So I’m sticking my head above the parapet here and have put together a Cardiff Blues team of the decade for 2010-2019.
Some of these I am prepared to die on a hill for, others not so much, but please don’t kill me over them because I’m ill and fragile. Many thanks in advance.
Loosehead – Gethin Jenkins
Essentially a no-brainer this one as Jenkins was the first choice loosehead for every season of the campaign, when fit, with the exception of 2012/13 when he was at Toulon and the end of 2018/19 and start of 2019/20 when he had retired.
A world class player in his position and a leader within the squad, Melon is the undoubted starter in the number one jersey in any Cardiff Blues team of the decade.
Honourable mention – John Yapp
Hooker – Kris Dacey
Now this was a tough one, and there will be many out there, possibly a majority of people, who would pick Matthew Rees. That wouldn’t be an incorrect selection by any measure, with Smiler having served us well during his time at the Arms Park, but for that period between 2013 and 2017, Kris Dacey gets the nod for me.
20 tries in 94 games during that period is a superb return for a hooker, especially in a team not recognised for its driving maul strength, while his work around the park in general was invaluable in that period.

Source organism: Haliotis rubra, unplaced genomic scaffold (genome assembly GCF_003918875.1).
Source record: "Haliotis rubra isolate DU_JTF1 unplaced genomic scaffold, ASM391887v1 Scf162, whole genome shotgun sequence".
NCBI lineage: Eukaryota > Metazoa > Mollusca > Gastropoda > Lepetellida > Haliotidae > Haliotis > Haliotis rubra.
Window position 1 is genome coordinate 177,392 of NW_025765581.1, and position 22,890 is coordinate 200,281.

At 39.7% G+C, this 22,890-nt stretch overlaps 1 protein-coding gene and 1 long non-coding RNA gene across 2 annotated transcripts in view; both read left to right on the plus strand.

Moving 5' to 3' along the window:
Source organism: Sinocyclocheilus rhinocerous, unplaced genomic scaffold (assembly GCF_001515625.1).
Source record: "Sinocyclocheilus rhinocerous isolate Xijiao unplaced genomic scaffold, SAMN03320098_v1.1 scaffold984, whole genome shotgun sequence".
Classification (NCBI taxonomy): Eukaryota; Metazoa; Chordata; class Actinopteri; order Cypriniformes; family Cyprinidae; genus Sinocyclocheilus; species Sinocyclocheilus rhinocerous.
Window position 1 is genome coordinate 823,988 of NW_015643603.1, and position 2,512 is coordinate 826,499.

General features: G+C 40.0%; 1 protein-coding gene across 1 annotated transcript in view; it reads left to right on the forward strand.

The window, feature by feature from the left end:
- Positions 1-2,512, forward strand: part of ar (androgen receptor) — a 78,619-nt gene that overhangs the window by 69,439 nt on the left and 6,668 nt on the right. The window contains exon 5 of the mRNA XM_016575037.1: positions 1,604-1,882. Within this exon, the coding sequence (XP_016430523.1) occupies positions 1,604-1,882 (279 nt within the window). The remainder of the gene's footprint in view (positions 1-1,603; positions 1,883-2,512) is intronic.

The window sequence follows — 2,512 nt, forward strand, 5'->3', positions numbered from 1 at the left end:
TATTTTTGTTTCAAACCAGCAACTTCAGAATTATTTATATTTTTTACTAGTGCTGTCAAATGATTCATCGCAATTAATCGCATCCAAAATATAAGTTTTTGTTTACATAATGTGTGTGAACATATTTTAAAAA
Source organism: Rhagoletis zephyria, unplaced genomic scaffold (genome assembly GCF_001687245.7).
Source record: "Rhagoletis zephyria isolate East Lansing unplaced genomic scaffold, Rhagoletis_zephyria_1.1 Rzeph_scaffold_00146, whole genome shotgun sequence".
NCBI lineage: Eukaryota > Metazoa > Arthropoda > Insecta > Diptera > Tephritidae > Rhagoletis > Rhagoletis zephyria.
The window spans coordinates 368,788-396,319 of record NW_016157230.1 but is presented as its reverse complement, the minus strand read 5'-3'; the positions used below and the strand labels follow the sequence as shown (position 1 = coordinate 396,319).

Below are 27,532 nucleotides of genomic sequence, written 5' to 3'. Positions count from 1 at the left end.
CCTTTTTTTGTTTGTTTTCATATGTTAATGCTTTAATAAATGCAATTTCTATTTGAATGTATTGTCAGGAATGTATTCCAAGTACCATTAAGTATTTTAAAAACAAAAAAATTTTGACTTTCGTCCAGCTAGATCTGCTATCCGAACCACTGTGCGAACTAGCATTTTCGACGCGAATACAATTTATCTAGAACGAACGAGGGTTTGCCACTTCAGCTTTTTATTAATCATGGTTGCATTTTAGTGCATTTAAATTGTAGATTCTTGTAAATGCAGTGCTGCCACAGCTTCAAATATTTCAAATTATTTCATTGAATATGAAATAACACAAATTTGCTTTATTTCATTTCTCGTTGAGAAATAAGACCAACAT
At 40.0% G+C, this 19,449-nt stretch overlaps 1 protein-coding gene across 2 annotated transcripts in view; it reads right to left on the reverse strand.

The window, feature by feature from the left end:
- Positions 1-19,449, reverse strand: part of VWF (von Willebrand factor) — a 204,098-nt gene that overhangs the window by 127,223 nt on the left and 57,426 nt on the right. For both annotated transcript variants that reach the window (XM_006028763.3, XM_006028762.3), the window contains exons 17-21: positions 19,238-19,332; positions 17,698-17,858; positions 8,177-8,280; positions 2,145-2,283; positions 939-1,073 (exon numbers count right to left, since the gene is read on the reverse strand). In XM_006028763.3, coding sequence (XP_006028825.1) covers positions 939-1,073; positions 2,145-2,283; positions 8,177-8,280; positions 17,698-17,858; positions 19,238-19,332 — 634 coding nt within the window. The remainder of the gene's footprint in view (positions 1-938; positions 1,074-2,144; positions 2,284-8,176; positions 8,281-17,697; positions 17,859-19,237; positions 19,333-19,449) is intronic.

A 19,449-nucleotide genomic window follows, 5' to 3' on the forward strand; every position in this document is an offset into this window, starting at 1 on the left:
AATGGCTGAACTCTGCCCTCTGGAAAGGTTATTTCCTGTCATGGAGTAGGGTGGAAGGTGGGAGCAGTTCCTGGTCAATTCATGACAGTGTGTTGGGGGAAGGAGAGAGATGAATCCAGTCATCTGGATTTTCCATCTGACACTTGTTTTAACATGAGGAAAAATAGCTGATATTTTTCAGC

Honourable mentions – Matthew Rees, T Rhys Thomas
Tighthead – Taufa’ao Filise
Another no-brainer as anyone not including the King of Tonga in their Cardiff Blues team of the decade is just wrong. Plain wrong.
Finishing on 255 games at his retirement in 2018, Filise was famed for his strong scrummaging and carrying, as well as his remarkable longevity that took him up to 40-years-old as a player and a candidate to be our first choice tighthead.
Honourable mention – Scott Andrews
Locks – Josh Turnbull, Paul Tito
It hasn’t been a great decade in terms of second rows, with Cardiff Blues largely failing to replace those that formed part of the Amlin Challenge Cup winning squad of 2010. Paul Tito makes the team of the decade from that squad as one of our best non-Welsh qualified signings and a real hard-nosed physical lock.
Josh Turnbull isn’t a natural second row, and on a head-to-head you may select 2010-2014 Bradley Davies, but Turnbull has been a brilliant servant for Cardiff Blues since arriving in 2014, covering a number of positions and often being our lead tackler and carrier, as well as single-handedly saving the lineout on a number of occasions.
Honourable mentions – Bradley Davies, Deiniol Jones, Seb Davies
Back Row – Josh Navidi, Ellis Jenkins, Xavier Rush